Trying to medicate for a mental health issue can cause many problems besides the potential for addiction. It doesn’t matter what substance you turn to, self-medication can lead to:
- Dependency, addiction, or both
- Making the symptoms of the mood disorders worse, or creating new ones
- Negative interaction with any prescription medications you may be taking
- Increased problems with your health
- Damaged relationships
- Problems at work or school
- Prevent or delay you from getting help
Although self-medicating can offer some relief in the short term, it only makes problems worse in the long run.
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What is Self-Medication?
In times of stress and anxiety, many people turn to substances to try to change the way they feel. They may use food, smoke a joint, or have a drink or two to settle their nerves. Some will turn to Xanax or Valium to help them sleep. And some will use ADHD medications to help keep them focused during the day. Still, others will use prescription painkillers to numb grief or stress.
When a person uses drugs or drinks alcohol to manage symptoms of a mental health issue, it’s called “self-medicating.” They may know that they have a mental health issue but don’t know any better ways to cope with it. Many times, their condition is undiagnosed and the drugs or alcohol is used to deal with a specific symptom or situation.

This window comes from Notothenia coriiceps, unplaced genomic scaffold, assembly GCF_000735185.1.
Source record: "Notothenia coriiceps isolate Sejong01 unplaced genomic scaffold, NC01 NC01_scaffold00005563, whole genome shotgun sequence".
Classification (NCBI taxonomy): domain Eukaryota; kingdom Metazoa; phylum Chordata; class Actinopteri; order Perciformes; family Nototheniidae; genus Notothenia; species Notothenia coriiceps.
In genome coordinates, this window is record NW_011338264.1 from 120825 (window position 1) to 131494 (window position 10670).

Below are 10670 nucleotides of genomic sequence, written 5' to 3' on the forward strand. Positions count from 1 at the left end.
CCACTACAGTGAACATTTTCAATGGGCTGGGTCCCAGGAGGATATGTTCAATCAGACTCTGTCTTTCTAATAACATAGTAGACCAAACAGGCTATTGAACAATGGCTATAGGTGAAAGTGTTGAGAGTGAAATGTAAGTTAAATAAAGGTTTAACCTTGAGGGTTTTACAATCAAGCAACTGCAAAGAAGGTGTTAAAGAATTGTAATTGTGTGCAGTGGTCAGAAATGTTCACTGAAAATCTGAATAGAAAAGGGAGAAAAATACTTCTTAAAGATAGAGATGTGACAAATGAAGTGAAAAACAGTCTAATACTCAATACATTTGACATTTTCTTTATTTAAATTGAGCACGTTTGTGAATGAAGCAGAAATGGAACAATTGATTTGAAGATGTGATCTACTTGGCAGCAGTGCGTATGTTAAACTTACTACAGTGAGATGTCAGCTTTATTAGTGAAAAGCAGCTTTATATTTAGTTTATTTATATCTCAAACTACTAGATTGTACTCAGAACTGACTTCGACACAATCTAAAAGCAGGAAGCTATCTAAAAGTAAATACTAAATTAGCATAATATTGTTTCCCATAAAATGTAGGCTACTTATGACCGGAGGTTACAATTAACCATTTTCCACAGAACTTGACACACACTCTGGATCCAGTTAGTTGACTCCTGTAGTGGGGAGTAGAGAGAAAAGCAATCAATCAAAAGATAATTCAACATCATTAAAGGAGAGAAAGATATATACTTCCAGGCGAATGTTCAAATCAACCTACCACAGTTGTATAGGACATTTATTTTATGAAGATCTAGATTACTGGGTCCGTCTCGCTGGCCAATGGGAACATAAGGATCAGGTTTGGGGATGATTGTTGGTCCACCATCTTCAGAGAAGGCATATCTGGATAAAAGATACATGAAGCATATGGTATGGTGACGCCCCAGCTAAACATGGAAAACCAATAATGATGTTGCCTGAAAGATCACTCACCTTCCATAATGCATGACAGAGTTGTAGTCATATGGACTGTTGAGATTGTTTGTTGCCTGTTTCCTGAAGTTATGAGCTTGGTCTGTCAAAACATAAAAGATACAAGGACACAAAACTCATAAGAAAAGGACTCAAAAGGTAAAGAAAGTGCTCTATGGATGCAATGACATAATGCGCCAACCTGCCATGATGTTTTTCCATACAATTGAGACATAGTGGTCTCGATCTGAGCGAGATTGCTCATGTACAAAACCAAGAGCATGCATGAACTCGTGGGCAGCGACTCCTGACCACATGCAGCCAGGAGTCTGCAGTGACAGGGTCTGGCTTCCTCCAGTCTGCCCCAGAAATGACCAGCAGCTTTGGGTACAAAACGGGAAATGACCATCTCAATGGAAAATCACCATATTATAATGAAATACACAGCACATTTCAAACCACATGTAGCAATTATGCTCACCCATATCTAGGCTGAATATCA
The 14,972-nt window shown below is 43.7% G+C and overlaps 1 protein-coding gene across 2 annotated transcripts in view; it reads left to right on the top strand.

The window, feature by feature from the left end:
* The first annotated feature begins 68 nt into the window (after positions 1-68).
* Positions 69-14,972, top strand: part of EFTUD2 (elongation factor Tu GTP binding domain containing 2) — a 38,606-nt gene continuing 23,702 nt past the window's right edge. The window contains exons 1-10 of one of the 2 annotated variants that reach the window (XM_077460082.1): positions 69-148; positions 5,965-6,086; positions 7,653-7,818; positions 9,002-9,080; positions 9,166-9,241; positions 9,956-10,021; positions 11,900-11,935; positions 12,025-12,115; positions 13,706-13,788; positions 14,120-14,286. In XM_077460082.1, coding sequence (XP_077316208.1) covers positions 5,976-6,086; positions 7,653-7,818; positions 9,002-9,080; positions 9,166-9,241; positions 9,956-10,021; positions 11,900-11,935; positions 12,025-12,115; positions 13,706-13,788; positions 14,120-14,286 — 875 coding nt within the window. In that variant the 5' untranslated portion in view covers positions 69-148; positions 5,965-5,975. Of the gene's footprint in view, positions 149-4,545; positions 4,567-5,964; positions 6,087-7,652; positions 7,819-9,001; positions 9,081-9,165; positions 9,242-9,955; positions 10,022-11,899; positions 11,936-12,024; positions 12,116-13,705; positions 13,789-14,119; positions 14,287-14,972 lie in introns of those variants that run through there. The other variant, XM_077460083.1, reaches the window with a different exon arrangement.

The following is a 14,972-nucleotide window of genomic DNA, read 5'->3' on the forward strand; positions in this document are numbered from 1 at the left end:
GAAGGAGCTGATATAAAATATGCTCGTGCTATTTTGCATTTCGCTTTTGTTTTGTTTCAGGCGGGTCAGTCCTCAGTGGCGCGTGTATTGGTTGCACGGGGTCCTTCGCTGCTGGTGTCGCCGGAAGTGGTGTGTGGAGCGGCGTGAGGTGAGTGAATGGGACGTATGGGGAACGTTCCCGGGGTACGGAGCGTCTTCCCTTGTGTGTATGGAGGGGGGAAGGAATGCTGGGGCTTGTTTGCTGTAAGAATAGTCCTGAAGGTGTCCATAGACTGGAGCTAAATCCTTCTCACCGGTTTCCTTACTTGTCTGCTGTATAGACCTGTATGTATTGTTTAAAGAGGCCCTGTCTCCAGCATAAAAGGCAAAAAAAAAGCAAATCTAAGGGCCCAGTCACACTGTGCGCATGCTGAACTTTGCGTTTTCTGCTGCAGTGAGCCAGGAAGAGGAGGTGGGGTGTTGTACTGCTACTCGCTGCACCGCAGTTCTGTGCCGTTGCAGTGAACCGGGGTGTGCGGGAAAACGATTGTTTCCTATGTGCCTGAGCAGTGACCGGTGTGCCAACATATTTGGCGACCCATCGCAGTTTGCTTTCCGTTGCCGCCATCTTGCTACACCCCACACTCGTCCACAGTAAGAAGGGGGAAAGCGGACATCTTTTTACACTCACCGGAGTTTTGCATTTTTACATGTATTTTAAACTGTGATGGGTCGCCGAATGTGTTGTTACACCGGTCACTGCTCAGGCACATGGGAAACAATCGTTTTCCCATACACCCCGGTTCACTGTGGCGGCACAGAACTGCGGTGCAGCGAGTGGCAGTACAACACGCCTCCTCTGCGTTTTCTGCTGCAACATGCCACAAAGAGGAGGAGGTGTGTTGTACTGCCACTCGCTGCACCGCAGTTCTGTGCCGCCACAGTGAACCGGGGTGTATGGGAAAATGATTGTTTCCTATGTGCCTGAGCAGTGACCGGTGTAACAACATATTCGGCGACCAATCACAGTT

What is Medication Misuse?
There are more than 4 billion prescriptions written in the U.S. each year. It’s easy to understand that some of these medications wind up being misused or in the wrong hands. When medication isn’t used as prescribed or “saved for an emergency,” it creates opportunities for misuse.
Misuse of both over-the-counter and prescription medicine happens when:
- It’s used in ways that weren’t prescribed or directed.
- You use a prescription that isn’t yours.
- It was used only to get high.
- You take an incorrect dose.
- You skip a dose.
- You take the drug at the wrong time.
- You stop taking the drug too soon.
What are the Causes of Medication Misuse?
People abuse medications for many reasons such as:
- To get high or just feel good
- To relieve tension and relax
- To relieve pain
- To reduce appetite
- To improve academic or athletic performance
- To explore the mental effects
- To prevent withdrawal and maintain addiction
- To be social or accepted by peers.
Recognizing Substance Abuse